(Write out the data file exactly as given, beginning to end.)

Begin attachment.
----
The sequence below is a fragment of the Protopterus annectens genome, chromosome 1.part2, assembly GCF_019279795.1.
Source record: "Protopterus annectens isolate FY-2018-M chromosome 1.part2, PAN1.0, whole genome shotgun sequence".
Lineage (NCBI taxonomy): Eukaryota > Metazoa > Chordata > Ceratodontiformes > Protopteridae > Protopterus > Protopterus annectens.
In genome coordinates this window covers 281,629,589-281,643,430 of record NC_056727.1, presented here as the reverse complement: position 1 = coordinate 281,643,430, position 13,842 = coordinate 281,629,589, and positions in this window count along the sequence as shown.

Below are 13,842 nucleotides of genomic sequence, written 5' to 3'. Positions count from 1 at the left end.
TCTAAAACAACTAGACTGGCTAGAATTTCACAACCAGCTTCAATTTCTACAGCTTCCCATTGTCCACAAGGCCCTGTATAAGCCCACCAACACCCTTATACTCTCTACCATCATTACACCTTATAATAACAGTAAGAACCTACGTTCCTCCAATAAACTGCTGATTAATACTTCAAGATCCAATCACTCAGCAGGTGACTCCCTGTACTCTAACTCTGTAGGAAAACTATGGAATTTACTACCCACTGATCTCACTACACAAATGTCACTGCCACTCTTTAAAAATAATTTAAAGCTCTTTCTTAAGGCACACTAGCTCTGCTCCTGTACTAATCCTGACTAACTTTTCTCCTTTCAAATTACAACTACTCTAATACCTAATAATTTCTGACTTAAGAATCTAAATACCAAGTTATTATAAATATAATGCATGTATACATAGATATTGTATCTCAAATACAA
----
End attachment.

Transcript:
The sequence below is a fragment of the Protopterus annectens genome, chromosome 1.part2, assembly GCF_019279795.1.
Source record: "Protopterus annectens isolate FY-2018-M chromosome 1.part2, PAN1.0, whole genome shotgun sequence".
Lineage (NCBI taxonomy): Eukaryota > Metazoa > Chordata > Ceratodontiformes > Protopteridae > Protopterus > Protopterus annectens.
In genome coordinates this window covers 281,629,589-281,643,430 of record NC_056727.1, presented here as the reverse complement: position 1 = coordinate 281,643,430, position 13,842 = coordinate 281,629,589, and positions in this window count along the sequence as shown.

Below are 13,842 nucleotides of genomic sequence, written 5' to 3'. Positions count from 1 at the left end.
TCTAAAACAACTAGACTGGCTAGAATTTCACAACCAGCTTCAATTTCTACAGCTTCCCATTGTCCACAAGGCCCTGTATAAGCCCACCAACACCCTTATACTCTCTACCATCATTACACCTTATAATAACAGTAAGAACCTACGTTCCTCCAATAAACTGCTGATTAATACTTCAAGATCCAATCACTCAGCAGGTGACTCCCTGTACTCTAACTCTGTAGGAAAACTATGGAATTTACTACCCACTGATCTCACTACACAAATGTCACTGCCACTCTTTAAAAATAATTTAAAGCTCTTTCTTAAGGCACACTAGCTCTGCTCCTGTACTAATCCTGACTAACTTTTCTCCTTTCAAATTACAACTACTCTAATACCTAATAATTTCTGACTTAAGAATCTAAATACCAAGTTATTATAAATATAATGCATGTATACATAGATATTGTATCTCAAATACAA